Canadian Solar makes a play for re-engineering solar economics

Alan King, Canadian Solar, discusses the design rules for Intelligrated Power PV panels, debuting at Solar Power International. King also comments on the US funding strategy for solar deployment/advances compared to other countries’ plans.

October 12, 2011 — Canadian Solar will unveil the first panel in its new Intelligrated Power line at Solar Power International in Dallas, TX, October 17-20. Intelligrated Power PV panels will eventually address three market segments: commercial, residential, and utility.

The first product is a commercial AC system (3-phase). Following that, a residential AC product will be launched (single-phase) during 2Q12, and an optimized DC panel that can work in both commercial and residential installations will hit the marketplace in late 2012.

In the podcast interview below, Alan King, VP and GM of US sales at the company, discussed the design ground rules — no single-point of failure, no rapid-wear devices, single-sided board construction, resistant to solder joint fatigue — that were applied to the new product line. ?We had to be able to warranty the panel and the mounted inverter (i.e., the integrated inverter) for 25 years,? said King. The company believes its combined 25-year warranty approach is part of re-engineering solar economics and that it will result in lowering system costs and increase marketplace adoption. King compared the Canadian Solar approach to a typical string inverter that is warranteed for 10 or 15 years, after which the owner can purchase warrantees at additional cost, or will have to factor in the cost of replacing that inverter over the 25-year life of the system.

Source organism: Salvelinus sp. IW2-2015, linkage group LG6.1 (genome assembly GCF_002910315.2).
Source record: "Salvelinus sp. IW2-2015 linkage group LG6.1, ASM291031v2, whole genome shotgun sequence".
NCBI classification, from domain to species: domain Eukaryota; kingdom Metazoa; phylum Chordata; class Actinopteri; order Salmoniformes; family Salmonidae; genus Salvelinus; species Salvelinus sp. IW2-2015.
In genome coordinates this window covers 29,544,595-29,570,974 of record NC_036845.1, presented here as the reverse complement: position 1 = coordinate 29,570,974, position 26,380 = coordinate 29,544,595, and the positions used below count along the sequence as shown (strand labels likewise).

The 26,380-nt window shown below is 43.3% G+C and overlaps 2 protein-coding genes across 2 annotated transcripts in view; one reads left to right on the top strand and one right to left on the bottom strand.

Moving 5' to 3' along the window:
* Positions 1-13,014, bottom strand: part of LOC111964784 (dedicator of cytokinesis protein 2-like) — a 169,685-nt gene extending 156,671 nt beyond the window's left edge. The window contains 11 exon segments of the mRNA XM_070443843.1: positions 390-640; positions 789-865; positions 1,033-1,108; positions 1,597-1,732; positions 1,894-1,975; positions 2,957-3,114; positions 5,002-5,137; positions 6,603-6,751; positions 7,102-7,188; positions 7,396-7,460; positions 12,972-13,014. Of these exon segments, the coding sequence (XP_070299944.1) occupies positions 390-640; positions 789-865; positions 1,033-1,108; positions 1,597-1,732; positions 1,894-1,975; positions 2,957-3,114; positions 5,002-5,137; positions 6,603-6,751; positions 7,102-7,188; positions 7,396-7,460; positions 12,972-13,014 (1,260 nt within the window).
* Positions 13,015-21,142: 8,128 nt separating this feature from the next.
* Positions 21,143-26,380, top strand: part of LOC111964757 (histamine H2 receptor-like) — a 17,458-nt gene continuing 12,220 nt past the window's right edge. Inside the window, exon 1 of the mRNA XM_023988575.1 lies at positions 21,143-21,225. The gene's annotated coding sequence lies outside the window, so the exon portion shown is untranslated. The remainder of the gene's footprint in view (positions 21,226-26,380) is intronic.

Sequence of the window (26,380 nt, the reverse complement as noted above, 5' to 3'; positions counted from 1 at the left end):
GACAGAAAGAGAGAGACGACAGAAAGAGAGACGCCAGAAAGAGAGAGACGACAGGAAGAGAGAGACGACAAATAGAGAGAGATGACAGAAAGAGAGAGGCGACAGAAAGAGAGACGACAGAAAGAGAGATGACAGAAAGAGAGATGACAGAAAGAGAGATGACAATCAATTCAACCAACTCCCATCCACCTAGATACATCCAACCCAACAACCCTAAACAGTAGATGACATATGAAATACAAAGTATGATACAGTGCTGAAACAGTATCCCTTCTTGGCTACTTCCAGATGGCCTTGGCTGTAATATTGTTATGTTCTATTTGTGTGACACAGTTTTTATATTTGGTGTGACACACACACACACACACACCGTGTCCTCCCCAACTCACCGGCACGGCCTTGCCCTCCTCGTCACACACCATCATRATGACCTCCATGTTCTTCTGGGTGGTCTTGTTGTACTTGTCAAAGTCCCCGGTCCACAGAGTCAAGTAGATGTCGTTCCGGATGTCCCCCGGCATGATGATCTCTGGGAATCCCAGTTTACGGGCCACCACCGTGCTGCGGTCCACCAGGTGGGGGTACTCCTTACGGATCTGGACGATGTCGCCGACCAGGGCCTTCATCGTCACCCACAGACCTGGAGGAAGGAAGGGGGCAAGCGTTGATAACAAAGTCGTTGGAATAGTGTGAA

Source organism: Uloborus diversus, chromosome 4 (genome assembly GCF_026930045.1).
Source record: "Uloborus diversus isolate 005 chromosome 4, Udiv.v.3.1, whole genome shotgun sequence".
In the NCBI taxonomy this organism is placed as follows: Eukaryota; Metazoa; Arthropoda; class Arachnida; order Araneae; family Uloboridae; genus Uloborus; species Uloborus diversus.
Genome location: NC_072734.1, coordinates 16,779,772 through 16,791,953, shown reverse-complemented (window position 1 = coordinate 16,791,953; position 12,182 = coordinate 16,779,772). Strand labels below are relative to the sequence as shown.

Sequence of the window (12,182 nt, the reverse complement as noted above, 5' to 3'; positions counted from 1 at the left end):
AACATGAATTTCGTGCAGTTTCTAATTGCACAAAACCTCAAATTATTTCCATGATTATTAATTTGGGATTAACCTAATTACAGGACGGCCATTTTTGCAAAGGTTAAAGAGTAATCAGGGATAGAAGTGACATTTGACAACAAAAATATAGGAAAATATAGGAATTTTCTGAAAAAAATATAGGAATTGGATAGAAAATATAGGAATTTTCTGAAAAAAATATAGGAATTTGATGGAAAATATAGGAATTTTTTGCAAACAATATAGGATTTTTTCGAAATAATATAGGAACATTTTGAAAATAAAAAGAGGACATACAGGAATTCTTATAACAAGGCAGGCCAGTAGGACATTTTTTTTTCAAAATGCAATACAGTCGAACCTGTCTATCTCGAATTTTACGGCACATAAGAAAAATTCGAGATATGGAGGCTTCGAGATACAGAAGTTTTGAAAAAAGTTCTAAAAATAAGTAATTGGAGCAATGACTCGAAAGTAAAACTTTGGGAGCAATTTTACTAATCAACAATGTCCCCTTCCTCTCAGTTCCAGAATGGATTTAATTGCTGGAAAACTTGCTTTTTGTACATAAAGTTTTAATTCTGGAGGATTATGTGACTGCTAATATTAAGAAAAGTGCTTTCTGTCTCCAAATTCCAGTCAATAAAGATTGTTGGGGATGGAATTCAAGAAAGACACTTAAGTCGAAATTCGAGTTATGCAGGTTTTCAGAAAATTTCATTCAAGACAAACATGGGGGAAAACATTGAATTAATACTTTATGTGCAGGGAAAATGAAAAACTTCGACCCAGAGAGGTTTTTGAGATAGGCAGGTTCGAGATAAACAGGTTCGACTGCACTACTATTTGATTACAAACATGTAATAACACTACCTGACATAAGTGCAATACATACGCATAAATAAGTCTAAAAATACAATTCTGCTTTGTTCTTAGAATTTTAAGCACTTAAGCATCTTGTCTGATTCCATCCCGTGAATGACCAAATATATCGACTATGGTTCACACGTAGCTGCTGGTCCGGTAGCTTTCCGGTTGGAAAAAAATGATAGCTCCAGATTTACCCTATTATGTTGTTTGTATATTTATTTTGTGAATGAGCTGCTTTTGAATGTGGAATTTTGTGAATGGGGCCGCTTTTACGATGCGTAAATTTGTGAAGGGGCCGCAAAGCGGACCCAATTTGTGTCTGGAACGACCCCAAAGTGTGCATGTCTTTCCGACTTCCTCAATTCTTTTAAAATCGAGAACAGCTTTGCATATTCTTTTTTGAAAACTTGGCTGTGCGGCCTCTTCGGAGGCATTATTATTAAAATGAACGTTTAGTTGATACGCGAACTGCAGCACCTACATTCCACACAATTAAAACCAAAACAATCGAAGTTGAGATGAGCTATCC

During the interview, King also addressed a contentious topic in the solar industry today. Comparing solar policy in the US to the rest of the world, he observed that other countries tend to have programs that cover an entire country, rather than the myriad of programs at state and local levels that exist in the US. ?These (individual) programs are wasteful, they add to the cost of the system, and generally make it more difficult to deploy solar in the US,? said King. Though he acknowledges that the solar industry has enjoyed double-digit growth, about which it is difficult to find quarrel, he would rather see federal support given to deployment of already successful solar technologies, rather than picking specific solar technologies to fund. ?We have to take a look at the successes the rest of the world has had and analyze them and ask, Why can?t we use them here??

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